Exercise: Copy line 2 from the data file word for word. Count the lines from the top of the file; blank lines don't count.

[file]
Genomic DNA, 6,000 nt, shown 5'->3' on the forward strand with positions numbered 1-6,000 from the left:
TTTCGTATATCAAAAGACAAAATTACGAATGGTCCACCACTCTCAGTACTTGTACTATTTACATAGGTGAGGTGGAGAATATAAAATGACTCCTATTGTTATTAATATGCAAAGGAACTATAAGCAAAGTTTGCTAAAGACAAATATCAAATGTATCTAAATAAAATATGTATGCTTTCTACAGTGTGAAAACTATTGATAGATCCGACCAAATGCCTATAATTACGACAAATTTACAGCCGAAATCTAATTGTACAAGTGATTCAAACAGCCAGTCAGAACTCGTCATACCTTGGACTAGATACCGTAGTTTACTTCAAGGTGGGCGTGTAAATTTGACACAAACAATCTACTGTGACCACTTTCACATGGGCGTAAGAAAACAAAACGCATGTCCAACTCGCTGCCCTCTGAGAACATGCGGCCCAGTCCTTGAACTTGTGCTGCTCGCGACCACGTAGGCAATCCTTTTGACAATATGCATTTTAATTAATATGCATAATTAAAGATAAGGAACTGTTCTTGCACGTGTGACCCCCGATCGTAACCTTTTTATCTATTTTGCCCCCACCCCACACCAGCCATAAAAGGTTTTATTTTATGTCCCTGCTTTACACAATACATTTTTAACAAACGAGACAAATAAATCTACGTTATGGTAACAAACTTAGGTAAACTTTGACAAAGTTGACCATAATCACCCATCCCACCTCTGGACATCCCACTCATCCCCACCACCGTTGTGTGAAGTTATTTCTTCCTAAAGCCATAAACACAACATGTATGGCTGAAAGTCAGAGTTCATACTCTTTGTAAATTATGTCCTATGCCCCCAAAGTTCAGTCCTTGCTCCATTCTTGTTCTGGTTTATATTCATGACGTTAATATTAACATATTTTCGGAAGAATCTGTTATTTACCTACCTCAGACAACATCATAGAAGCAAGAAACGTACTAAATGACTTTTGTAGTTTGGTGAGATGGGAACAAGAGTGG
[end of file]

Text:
TTTCGTATATCAAAAGACAAAATTACGAATGGTCCACCACTCTCAGTACTTGTACTATTTACATAGGTGAGGTGGAGAATATAAAATGACTCCTATTGTTATTAATATGCAAAGGAACTATAAGCAAAGTTTGCTAAAGACAAATATCAAATGTATCTAAATAAAATATGTATGCTTTCTACAGTGTGAAAACTATTGATAGATCCGACCAAATGCCTATAATTACGACAAATTTACAGCCGAAATCTAATTGTACAAGTGATTCAAACAGCCAGTCAGAACTCGTCATACCTTGGACTAGATACCGTAGTTTACTTCAAGGTGGGCGTGTAAATTTGACACAAACAATCTACTGTGACCACTTTCACATGGGCGTAAGAAAACAAAACGCATGTCCAACTCGCTGCCCTCTGAGAACATGCGGCCCAGTCCTTGAACTTGTGCTGCTCGCGACCACGTAGGCAATCCTTTTGACAATATGCATTTTAATTAATATGCATAATTAAAGATAAGGAACTGTTCTTGCACGTGTGACCCCCGATCGTAACCTTTTTATCTATTTTGCCCCCACCCCACACCAGCCATAAAAGGTTTTATTTTATGTCCCTGCTTTACACAATACATTTTTAACAAACGAGACAAATAAATCTACGTTATGGTAACAAACTTAGGTAAACTTTGACAAAGTTGACCATAATCACCCATCCCACCTCTGGACATCCCACTCATCCCCACCACCGTTGTGTGAAGTTATTTCTTCCTAAAGCCATAAACACAACATGTATGGCTGAAAGTCAGAGTTCATACTCTTTGTAAATTATGTCCTATGCCCCCAAAGTTCAGTCCTTGCTCCATTCTTGTTCTGGTTTATATTCATGACGTTAATATTAACATATTTTCGGAAGAATCTGTTATTTACCTACCTCAGACAACATCATAGAAGCAAGAAACGTACTAAATGACTTTTGTAGTTTGGTGAGATGGGAACAAGAGTGG